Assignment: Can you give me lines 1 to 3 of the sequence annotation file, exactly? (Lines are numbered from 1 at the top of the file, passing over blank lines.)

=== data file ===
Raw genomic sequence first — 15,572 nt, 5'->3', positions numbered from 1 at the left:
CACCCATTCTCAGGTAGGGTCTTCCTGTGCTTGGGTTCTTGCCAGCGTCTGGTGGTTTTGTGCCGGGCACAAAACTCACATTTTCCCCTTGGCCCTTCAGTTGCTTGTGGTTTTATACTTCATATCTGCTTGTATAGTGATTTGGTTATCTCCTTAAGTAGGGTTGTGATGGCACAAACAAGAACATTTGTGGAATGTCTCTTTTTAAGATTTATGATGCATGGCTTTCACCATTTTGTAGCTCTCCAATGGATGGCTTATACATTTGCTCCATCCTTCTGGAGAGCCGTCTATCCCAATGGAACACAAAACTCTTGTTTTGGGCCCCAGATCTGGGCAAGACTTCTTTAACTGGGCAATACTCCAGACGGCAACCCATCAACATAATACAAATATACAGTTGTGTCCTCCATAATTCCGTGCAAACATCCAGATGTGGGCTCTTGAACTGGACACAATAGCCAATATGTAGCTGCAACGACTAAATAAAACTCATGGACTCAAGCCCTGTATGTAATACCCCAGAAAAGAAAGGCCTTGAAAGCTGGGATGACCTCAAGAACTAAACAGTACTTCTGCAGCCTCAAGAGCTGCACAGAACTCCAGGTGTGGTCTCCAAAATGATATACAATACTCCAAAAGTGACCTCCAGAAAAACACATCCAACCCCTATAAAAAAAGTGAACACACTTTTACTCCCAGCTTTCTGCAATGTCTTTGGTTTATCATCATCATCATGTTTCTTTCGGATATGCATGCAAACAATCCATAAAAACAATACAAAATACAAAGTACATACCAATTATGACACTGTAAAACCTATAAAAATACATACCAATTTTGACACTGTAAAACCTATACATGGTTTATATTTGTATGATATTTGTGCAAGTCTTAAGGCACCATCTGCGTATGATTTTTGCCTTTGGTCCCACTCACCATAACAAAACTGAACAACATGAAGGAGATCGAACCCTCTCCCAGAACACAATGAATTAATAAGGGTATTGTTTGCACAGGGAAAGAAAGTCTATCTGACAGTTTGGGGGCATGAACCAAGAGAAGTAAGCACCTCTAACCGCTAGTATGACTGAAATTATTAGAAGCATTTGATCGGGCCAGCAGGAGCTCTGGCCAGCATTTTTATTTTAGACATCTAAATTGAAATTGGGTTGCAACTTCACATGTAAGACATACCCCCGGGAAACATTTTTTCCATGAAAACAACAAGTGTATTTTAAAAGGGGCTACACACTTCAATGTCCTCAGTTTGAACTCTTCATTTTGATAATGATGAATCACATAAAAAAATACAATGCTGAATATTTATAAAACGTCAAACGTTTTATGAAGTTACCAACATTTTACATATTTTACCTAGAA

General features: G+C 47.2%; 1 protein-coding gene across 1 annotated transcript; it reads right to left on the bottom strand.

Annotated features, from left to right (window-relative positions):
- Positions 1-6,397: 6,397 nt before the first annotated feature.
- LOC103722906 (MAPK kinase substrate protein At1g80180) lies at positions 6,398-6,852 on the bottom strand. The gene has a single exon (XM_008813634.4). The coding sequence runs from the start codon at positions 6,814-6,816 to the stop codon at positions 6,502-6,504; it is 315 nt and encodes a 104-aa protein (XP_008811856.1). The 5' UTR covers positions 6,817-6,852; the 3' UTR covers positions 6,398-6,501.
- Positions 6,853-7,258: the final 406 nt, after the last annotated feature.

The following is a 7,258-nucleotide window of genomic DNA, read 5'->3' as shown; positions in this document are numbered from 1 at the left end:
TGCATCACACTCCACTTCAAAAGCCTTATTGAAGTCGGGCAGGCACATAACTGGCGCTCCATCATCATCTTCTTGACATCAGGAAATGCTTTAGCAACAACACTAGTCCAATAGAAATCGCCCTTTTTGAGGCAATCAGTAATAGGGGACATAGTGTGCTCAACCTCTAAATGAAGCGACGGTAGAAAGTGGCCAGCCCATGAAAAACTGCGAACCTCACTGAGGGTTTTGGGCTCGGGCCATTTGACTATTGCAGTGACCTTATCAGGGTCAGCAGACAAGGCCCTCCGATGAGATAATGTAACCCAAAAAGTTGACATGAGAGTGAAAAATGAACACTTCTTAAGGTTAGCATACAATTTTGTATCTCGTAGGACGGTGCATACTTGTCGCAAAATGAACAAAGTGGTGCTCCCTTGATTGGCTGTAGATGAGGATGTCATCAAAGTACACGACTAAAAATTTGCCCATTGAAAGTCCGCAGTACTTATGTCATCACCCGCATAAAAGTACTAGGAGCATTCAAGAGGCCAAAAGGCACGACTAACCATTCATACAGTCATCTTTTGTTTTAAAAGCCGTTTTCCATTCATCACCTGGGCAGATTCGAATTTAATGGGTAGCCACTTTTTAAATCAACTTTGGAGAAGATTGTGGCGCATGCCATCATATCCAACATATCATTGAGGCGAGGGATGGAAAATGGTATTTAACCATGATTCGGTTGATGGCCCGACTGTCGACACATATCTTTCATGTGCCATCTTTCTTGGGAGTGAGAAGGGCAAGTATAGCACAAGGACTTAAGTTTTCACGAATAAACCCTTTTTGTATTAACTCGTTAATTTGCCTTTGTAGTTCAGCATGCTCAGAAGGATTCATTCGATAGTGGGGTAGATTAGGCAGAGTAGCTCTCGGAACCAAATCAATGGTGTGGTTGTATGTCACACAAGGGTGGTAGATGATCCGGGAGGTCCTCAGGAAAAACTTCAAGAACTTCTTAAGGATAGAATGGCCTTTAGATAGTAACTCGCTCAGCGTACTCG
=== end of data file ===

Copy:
Raw genomic sequence first — 15,572 nt, 5'->3', positions numbered from 1 at the left:
CACCCATTCTCAGGTAGGGTCTTCCTGTGCTTGGGTTCTTGCCAGCGTCTGGTGGTTTTGTGCCGGGCACAAAACTCACATTTTCCCCTTGGCCCTTCAGTTGCTTGTGGTTTTATACTTCATATCTGCTTGTATAGTGATTTGGTTATCTCCTTAAGTAGGGTTGTGATGGCACAAACAAGAACATTTGTGGAATGTCTCTTTTTAAGATTTATGATGCATGGCTTTCACCATTTTGTAGCTCTCCAATGGATGGCTTATACATTTGCTCCATCCTTCTGGAGAGCCGTCTATCCCAATGGAACACAAAACTCTTGTTTTGGGCCCCAGATCTGGGCAAGACTTCTTTAACTGGGCAATACTCCAGACGGCAACCCATCAACATAATACAAATATACAGTTGTGTCCTCCATAATTCCGTGCAAACATCCAGATGTGGGCTCTTGAACTGGACACAATAGCCAATATGTAGCTGCAACGACTAAATAAAACTCATGGACTCAAGCCCTGTATGTAATACCCCAGAAAAGAAAGGCCTTGAAAGCTGGGATGACCTCAAGAACTAAACAGTACTTCTGCAGCCTCAAGAGCTGCACAGAACTCCAGGTGTGGTCTCCAAAATGATATACAATACTCCAAAAGTGACCTCCAGAAAAACACATCCAACCCCTATAAAAAAAGTGAACACACTTTTACTCCCAGCTTTCTGCAATGTCTTTGGTTTATCATCATCATCATGTTTCTTTCGGATATGCATGCAAACAATCCATAAAAACAATACAAAATACAAAGTACATACCAATTATGACACTGTAAAACCTATAAAAATACATACCAATTTTGACACTGTAAAACCTATACATGGTTTATATTTGTATGATATTTGTGCAAGTCTTAAGGCACCATCTGCGTATGATTTTTGCCTTTGGTCCCACTCACCATAACAAAACTGAACAACATGAAGGAGATCGAACCCTCTCCCAGAACACAATGAATTAATAAGGGTATTGTTTGCACAGGGAAAGAAAGTCTATCTGACAGTTTGGGGGCATGAACCAAGAGAAGTAAGCACCTCTAACCGCTAGTATGACTGAAATTATTAGAAGCATTTGATCGGGCCAGCAGGAGCTCTGGCCAGCATTTTTATTTTAGACATCTAAATTGAAATTGGGTTGCAACTTCACATGTAAGACATACCCCCGGGAAACATTTTTTCCATGAAAACAACAAGTGTATTTTAAAAGGGGCTACACACTTCAATGTCCTCAGTTTGAACTCTTCATTTTGATAATGATGAATCACATAAAAAAATACAATGCTGAATATTTATAAAACGTCAAACGTTTTATGAAGTTACCAACATTTTACATATTTTACCTAGAA

General features: G+C 47.2%; 1 protein-coding gene across 1 annotated transcript; it reads right to left on the bottom strand.